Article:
Judge orders release of names of SF officers involved in Alejandro Nieto killing 

click to enlarge Alex Nieto was killed by SFPD on March 21, 2014, and a judge has ordered  the release of the names of the police officers involved in his death. - MIKE KOOZMIN/THE S.F. EXAMINER FILE PHOTO
  • Mike Koozmin/The S.F. Examiner File Photo
  • Alex Nieto was killed by SFPD on March 21, 2014, and a judge has ordered the release of the names of the police officers involved in his death.

A federal judge has ordered San Francisco to release the names of the officers involved in the shooting death of Alejandro Nieto, a 28-year-old man who was killed in March in Bernal Heights Park after allegedly drawing a stung gun.

Adante Pointer, the lawyer representing the Nieto family in their federal civil rights case against The City and Police Department, said he plans to file an amended complaint on or after Jan. 5 that will include the names of the four officers who fired their guns March 21 and possibly anyone else directly responsible for Nieto's death.

U.S. District Court Judge Nathanael Cousins ruled Monday that The City must release to Pointer the names of the officers. The case was stalled over the issue.

Those officers' names were not released even after The San Francisco Examiner earlier this year requested and received the names of all officers involved in shootings since 1990. SFPD said it withheld the names because of a credible threat to the officers' safety.

The City also made the same argument as it tried to keep the names secret.

"It's not a decision with which we agree, but The City will cooperate with the court's order," said City Attorney's Office spokesman Matt Dorsey.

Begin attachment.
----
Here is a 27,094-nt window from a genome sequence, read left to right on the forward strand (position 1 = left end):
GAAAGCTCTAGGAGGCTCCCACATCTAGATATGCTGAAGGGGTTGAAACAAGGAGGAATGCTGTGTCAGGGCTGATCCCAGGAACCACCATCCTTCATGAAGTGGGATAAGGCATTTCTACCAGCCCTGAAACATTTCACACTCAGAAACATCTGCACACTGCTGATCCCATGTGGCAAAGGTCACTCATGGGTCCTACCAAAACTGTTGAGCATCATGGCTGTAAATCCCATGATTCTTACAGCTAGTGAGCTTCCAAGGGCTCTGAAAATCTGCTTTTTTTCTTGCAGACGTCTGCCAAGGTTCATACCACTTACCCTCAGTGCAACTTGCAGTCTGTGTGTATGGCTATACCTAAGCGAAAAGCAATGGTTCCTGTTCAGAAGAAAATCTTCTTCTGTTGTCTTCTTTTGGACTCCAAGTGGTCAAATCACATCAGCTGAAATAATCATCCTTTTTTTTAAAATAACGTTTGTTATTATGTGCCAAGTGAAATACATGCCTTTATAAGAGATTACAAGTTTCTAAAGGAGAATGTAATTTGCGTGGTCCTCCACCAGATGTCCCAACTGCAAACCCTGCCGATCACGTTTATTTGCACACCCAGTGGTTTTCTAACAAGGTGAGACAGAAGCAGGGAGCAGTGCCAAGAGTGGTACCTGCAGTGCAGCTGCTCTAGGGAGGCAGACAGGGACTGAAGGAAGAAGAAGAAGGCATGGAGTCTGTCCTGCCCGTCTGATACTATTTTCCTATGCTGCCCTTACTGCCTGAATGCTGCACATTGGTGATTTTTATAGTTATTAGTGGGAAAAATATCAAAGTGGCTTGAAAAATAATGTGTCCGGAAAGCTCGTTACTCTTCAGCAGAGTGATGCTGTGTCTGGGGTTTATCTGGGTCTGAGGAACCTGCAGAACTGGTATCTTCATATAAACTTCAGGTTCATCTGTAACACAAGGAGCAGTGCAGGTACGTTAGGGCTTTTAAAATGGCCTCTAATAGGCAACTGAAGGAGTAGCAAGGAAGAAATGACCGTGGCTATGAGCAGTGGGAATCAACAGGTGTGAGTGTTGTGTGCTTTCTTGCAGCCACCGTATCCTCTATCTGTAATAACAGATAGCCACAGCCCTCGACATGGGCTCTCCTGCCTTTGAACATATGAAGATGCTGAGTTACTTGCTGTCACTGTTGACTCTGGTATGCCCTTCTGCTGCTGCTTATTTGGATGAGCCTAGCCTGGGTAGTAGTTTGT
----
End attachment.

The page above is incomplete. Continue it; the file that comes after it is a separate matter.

In the end, Pointer was able to convince Cousins that The City's rationale was not strong enough to keep the names from being released.

"This is not a credible threat," he said of what was in part received by San Francisco officials over the Internet.

Without the names, Pointer said, it would be impossible for Pointer to try the case since he would not know who was involved. He also said police officers, like anyone else, should go through the process in public and not behind closed doors.

"The officers shouldn't be afforded any extra privileges that the ordinary citizen is not awarded," Pointer said.

About The Author

Jonah Owen Lamb

Jonah Owen Lamb

Bio:
Born and raised on a houseboat in Sausalito, Lamb has written for newspapers in New York City, Utah and the San Joaquin Valley. He was most recently an editor at the San Luis Obispo Tribune for nearly three years. He has written for The S.F. Examiner since 2013 and covers criminal justice and planning.
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